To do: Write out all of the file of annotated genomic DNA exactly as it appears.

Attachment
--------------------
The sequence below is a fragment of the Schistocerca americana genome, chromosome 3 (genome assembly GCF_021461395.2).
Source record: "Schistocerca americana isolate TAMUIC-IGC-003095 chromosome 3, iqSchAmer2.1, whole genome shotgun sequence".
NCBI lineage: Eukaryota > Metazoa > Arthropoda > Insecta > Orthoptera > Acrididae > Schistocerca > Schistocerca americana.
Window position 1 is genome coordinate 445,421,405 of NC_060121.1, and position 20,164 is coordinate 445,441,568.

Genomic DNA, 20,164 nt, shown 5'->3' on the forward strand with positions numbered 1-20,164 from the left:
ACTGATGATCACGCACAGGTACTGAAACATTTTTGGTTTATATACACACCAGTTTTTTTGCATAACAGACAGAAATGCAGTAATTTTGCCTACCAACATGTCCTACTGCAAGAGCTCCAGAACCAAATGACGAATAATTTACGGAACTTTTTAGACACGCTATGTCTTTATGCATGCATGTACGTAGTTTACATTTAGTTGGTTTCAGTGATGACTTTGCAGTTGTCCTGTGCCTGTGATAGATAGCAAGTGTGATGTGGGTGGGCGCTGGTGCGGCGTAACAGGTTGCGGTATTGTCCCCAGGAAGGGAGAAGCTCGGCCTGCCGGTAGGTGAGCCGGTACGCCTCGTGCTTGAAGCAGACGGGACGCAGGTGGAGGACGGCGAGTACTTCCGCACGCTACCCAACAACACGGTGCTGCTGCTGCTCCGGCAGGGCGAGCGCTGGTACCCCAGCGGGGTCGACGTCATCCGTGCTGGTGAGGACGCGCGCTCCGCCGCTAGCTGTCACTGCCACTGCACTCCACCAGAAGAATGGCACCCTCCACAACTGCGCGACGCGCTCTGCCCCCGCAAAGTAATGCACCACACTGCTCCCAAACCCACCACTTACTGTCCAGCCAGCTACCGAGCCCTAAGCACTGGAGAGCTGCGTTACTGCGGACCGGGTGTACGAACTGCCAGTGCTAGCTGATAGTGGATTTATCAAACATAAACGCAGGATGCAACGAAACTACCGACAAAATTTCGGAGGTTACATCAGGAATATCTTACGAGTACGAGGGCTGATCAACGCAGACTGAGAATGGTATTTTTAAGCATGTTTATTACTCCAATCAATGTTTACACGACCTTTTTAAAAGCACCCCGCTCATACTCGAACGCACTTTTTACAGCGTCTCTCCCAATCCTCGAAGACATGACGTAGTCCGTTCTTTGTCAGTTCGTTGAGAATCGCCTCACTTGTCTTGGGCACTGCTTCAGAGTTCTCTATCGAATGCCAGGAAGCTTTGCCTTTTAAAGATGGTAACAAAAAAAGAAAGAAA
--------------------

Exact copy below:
The sequence below is a fragment of the Schistocerca americana genome, chromosome 3 (genome assembly GCF_021461395.2).
Source record: "Schistocerca americana isolate TAMUIC-IGC-003095 chromosome 3, iqSchAmer2.1, whole genome shotgun sequence".
NCBI lineage: Eukaryota > Metazoa > Arthropoda > Insecta > Orthoptera > Acrididae > Schistocerca > Schistocerca americana.
Window position 1 is genome coordinate 445,421,405 of NC_060121.1, and position 20,164 is coordinate 445,441,568.

Genomic DNA, 20,164 nt, shown 5'->3' on the forward strand with positions numbered 1-20,164 from the left:
ACTGATGATCACGCACAGGTACTGAAACATTTTTGGTTTATATACACACCAGTTTTTTTGCATAACAGACAGAAATGCAGTAATTTTGCCTACCAACATGTCCTACTGCAAGAGCTCCAGAACCAAATGACGAATAATTTACGGAACTTTTTAGACACGCTATGTCTTTATGCATGCATGTACGTAGTTTACATTTAGTTGGTTTCAGTGATGACTTTGCAGTTGTCCTGTGCCTGTGATAGATAGCAAGTGTGATGTGGGTGGGCGCTGGTGCGGCGTAACAGGTTGCGGTATTGTCCCCAGGAAGGGAGAAGCTCGGCCTGCCGGTAGGTGAGCCGGTACGCCTCGTGCTTGAAGCAGACGGGACGCAGGTGGAGGACGGCGAGTACTTCCGCACGCTACCCAACAACACGGTGCTGCTGCTGCTCCGGCAGGGCGAGCGCTGGTACCCCAGCGGGGTCGACGTCATCCGTGCTGGTGAGGACGCGCGCTCCGCCGCTAGCTGTCACTGCCACTGCACTCCACCAGAAGAATGGCACCCTCCACAACTGCGCGACGCGCTCTGCCCCCGCAAAGTAATGCACCACACTGCTCCCAAACCCACCACTTACTGTCCAGCCAGCTACCGAGCCCTAAGCACTGGAGAGCTGCGTTACTGCGGACCGGGTGTACGAACTGCCAGTGCTAGCTGATAGTGGATTTATCAAACATAAACGCAGGATGCAACGAAACTACCGACAAAATTTCGGAGGTTACATCAGGAATATCTTACGAGTACGAGGGCTGATCAACGCAGACTGAGAATGGTATTTTTAAGCATGTTTATTACTCCAATCAATGTTTACACGACCTTTTTAAAAGCACCCCGCTCATACTCGAACGCACTTTTTACAGCGTCTCTCCCAATCCTCGAAGACATGACGTAGTCCGTTCTTTGTCAGTTCGTTGAGAATCGCCTCACTTGTCTTGGGCACTGCTTCAGAGTTCTCTATCGAATGCCAGGAAGCTTTGCCTTTTAAAGATGGTAACAAAAAAAGAAAGAAA